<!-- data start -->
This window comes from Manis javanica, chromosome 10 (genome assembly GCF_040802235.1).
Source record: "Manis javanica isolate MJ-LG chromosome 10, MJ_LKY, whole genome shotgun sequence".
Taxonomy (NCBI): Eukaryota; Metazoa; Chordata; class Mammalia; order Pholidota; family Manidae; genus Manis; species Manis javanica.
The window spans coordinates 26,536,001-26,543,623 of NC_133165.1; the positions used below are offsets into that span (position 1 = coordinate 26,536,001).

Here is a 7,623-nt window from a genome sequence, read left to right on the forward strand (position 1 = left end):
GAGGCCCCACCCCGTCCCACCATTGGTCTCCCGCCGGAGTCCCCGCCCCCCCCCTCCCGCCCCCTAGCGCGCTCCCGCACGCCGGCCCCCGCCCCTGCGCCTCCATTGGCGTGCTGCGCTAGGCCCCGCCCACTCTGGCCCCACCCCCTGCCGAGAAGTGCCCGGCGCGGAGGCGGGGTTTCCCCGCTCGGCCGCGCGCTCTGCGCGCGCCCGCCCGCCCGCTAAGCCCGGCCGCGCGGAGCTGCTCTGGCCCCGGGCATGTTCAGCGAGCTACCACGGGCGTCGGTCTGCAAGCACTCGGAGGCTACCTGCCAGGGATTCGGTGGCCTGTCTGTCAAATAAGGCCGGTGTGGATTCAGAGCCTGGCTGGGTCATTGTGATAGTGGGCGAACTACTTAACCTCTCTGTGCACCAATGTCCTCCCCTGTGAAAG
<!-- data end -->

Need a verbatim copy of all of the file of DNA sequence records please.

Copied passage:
This window comes from Manis javanica, chromosome 10 (genome assembly GCF_040802235.1).
Source record: "Manis javanica isolate MJ-LG chromosome 10, MJ_LKY, whole genome shotgun sequence".
Taxonomy (NCBI): Eukaryota; Metazoa; Chordata; class Mammalia; order Pholidota; family Manidae; genus Manis; species Manis javanica.
The window spans coordinates 26,536,001-26,543,623 of NC_133165.1; the positions used below are offsets into that span (position 1 = coordinate 26,536,001).

Here is a 7,623-nt window from a genome sequence, read left to right on the forward strand (position 1 = left end):
GAGGCCCCACCCCGTCCCACCATTGGTCTCCCGCCGGAGTCCCCGCCCCCCCCCTCCCGCCCCCTAGCGCGCTCCCGCACGCCGGCCCCCGCCCCTGCGCCTCCATTGGCGTGCTGCGCTAGGCCCCGCCCACTCTGGCCCCACCCCCTGCCGAGAAGTGCCCGGCGCGGAGGCGGGGTTTCCCCGCTCGGCCGCGCGCTCTGCGCGCGCCCGCCCGCCCGCTAAGCCCGGCCGCGCGGAGCTGCTCTGGCCCCGGGCATGTTCAGCGAGCTACCACGGGCGTCGGTCTGCAAGCACTCGGAGGCTACCTGCCAGGGATTCGGTGGCCTGTCTGTCAAATAAGGCCGGTGTGGATTCAGAGCCTGGCTGGGTCATTGTGATAGTGGGCGAACTACTTAACCTCTCTGTGCACCAATGTCCTCCCCTGTGAAAG